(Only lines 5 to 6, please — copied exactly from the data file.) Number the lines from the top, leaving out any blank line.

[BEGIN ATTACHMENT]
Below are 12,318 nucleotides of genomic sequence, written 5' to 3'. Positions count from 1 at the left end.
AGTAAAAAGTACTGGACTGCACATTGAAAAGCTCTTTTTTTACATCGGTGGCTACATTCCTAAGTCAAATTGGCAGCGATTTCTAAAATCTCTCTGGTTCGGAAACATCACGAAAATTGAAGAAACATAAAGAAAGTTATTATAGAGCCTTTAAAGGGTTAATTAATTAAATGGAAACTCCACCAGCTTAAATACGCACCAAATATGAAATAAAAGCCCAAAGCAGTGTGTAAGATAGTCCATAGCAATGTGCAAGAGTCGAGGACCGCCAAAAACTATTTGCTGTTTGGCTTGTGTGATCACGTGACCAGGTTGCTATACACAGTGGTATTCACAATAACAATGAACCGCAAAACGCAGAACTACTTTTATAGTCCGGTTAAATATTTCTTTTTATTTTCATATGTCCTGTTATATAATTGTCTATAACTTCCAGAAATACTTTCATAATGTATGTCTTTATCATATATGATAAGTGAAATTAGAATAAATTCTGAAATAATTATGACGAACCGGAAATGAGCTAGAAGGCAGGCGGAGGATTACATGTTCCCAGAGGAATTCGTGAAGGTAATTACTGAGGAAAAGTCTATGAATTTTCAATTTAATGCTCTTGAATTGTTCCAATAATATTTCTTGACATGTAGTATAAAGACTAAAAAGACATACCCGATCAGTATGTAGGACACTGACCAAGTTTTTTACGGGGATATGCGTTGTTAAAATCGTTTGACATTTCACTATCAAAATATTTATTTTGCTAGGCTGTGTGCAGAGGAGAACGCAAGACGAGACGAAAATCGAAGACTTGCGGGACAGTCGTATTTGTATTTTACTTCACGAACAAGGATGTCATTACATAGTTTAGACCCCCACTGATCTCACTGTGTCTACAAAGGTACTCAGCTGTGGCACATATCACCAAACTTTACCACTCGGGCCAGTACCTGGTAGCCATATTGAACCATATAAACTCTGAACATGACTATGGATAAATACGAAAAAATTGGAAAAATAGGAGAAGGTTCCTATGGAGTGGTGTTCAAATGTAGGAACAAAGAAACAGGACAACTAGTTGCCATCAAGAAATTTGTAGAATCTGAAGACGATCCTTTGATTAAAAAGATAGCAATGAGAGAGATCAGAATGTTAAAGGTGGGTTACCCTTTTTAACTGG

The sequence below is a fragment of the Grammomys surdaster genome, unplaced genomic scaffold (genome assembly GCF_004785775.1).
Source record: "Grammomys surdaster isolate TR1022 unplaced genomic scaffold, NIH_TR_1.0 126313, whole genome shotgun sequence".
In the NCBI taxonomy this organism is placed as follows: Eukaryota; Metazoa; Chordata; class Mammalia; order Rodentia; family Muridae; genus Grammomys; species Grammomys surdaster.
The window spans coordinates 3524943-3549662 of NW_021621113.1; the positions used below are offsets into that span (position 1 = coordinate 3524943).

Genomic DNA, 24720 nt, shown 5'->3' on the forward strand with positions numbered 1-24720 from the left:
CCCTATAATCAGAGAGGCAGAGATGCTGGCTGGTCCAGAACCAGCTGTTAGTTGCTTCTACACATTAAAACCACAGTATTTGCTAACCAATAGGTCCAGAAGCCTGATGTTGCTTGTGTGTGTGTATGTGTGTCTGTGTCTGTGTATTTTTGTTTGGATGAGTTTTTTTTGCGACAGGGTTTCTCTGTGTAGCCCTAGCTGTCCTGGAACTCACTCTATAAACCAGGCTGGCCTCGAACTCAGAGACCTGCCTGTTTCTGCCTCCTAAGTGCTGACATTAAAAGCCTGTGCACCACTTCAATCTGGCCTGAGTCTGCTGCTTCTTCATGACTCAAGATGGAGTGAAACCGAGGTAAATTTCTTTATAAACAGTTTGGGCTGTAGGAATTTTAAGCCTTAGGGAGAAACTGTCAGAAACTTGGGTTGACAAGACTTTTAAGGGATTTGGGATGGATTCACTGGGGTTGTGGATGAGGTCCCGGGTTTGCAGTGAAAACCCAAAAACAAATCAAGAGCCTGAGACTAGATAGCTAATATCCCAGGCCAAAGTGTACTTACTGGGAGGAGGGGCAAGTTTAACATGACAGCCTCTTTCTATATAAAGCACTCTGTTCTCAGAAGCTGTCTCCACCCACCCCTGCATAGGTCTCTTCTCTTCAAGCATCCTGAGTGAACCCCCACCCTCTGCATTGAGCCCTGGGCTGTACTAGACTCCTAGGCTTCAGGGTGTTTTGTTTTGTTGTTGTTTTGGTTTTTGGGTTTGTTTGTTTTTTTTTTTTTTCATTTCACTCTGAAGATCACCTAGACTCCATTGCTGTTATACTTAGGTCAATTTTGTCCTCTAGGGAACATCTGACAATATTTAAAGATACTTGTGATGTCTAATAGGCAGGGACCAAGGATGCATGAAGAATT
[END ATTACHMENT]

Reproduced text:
In the NCBI taxonomy this organism is placed as follows: Eukaryota; Metazoa; Chordata; class Mammalia; order Rodentia; family Muridae; genus Grammomys; species Grammomys surdaster.
The window spans coordinates 3524943-3549662 of NW_021621113.1; the positions used below are offsets into that span (position 1 = coordinate 3524943).